I'm at the DARPA Grand Challenge, the $2million desert race for self-navigating cars. I'll be pretty busy so blogging will be light. Updates from DARPA here They've just announced the course - it's131.6 miles, entirely within Nevada and the mojave desert; a couple of tunnel have been included with the intention of depriving teams of GPS data. Having had a look at the teams I'd say we're much more likely to get a result - last year you may recall the furthest distance travelled was 7.4miles. The picture is of team members putting the finishing touches to JackBot last night
History of Pinball Podcast
Just behind the Sony Pictures lot in Culver City lives PJ's Pinball Museum. It's a heavenly place if you like your gaming to be a bit more physical than a Nintendo. Computer games are ultimately the product of dusty logic, whereas the parabola of the silver ball in pinball seems beautifully and irreducibly Newtonian; and the sounds of the buffers and the flippers are like the clanking progress of a train. PJ doesn't have every machine ever made..but he does have the game played by the Fonz in Happy Days, and a machine designed for the drummer of Sheffield's finest Def Leppard who only has one arm. Because of music rights issues this podcast doesn't start with The Who though if I could choose any piece of music to intro a podcast on pinball it would have to be The Pinball Song from Sesame Street
Scoopt: A photo agency for citizen journalists?
Scoopt is a new photo agency, aimed at citizen journalists. Its creators claim that by letting them handle the sale of your cell/mobile phone snaps of celebs/disasters/celebrity-disasters you'll get a better deal than if you go straight to the papers. Having met a few tabloid snappers myself I'd say there was something to that. It's almost certainly true that they'll look at your pictures with a much keener journalistic eye and maybe spot a really newsworthy angle to a photo which you might have overlooked. But ethical issues abound - will this encourage invasions of privacy? Or risk taking (instead of fleeing the burning building do you stop to take a few quick snaps on the nokia?) Certainly some UK organizations have "slammed" the use of citizen snaps as "irresponsible" ..but then they have a vested interest in professionalism. More telling I think are the remarks of a head honcho from AP at a recent We Media event who, in essence, said, "heh..nothing new we've been using ordinary folks pics for years", and that's something the more evangelical advocates of "citizen journalism" might like to remember when they next tell us that the revolution will be shot on a mobile phone. Still perhaps all the hype is finally helping people get a decent wedge for their newsworthy photo's rather than being ripped-off by unscrupulous picture editors. Anyway back to the pod and my interview with Neil Michael of Scoopt - which first aired on BBC Radio Five Live's pods and blogs segment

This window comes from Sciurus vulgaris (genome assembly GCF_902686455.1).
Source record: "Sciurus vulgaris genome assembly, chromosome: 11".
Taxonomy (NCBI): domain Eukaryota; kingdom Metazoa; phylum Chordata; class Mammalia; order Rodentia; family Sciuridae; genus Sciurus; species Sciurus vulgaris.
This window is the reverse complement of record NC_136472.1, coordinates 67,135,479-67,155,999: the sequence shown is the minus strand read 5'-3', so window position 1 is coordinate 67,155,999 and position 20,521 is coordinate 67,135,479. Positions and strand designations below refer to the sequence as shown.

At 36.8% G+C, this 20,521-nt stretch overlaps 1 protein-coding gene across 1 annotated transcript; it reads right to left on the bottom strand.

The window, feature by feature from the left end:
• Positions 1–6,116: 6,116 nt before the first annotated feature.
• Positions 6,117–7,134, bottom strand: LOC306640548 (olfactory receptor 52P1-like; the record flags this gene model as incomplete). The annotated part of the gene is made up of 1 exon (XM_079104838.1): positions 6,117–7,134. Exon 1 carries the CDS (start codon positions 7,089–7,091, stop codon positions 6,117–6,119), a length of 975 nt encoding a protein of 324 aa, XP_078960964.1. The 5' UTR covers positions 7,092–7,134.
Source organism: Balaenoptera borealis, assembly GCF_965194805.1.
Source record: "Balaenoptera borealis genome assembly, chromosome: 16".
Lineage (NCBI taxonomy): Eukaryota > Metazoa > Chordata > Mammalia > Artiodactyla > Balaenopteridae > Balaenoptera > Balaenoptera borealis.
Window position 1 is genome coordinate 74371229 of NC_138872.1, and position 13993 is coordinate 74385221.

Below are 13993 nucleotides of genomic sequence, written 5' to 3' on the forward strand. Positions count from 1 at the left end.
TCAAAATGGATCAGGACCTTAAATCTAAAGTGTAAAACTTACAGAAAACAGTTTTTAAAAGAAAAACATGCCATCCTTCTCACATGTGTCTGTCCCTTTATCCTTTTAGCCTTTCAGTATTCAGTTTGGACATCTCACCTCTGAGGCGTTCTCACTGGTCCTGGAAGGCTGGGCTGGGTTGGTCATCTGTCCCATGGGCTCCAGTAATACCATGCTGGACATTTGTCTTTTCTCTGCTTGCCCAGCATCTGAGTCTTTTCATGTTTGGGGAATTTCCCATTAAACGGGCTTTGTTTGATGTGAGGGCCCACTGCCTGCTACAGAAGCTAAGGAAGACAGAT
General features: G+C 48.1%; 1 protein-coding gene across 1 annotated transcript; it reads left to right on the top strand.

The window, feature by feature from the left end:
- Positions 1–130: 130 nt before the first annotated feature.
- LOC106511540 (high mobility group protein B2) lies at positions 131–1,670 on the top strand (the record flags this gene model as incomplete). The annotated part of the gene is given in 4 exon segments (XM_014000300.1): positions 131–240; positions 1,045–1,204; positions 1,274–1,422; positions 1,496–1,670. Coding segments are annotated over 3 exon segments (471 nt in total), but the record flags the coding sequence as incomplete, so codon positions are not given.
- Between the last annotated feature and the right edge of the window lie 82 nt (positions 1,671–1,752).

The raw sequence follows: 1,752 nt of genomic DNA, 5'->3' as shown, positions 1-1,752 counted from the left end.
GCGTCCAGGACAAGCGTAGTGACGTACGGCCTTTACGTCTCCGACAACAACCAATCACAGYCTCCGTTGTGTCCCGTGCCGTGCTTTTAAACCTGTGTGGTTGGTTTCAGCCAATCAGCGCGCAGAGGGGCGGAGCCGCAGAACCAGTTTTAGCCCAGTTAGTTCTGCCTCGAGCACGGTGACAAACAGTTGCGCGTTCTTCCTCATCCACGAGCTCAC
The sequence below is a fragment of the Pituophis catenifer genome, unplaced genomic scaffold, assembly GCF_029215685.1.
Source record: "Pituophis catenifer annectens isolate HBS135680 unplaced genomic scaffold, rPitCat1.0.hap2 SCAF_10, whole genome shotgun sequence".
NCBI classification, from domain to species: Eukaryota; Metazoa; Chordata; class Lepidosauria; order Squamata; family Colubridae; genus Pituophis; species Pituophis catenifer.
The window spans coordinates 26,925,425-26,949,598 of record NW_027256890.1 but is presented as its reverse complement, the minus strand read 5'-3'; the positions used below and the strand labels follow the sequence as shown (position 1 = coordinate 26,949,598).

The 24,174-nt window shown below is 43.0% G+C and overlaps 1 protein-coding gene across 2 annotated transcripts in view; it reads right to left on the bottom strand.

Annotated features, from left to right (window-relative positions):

Turning radio into a podcast
Thanks to Andy Bowers Slate podcast round-up I see there are a number of programmes out there that let you turn streaming radio output into mp3's for later consumption. Here's his informative guide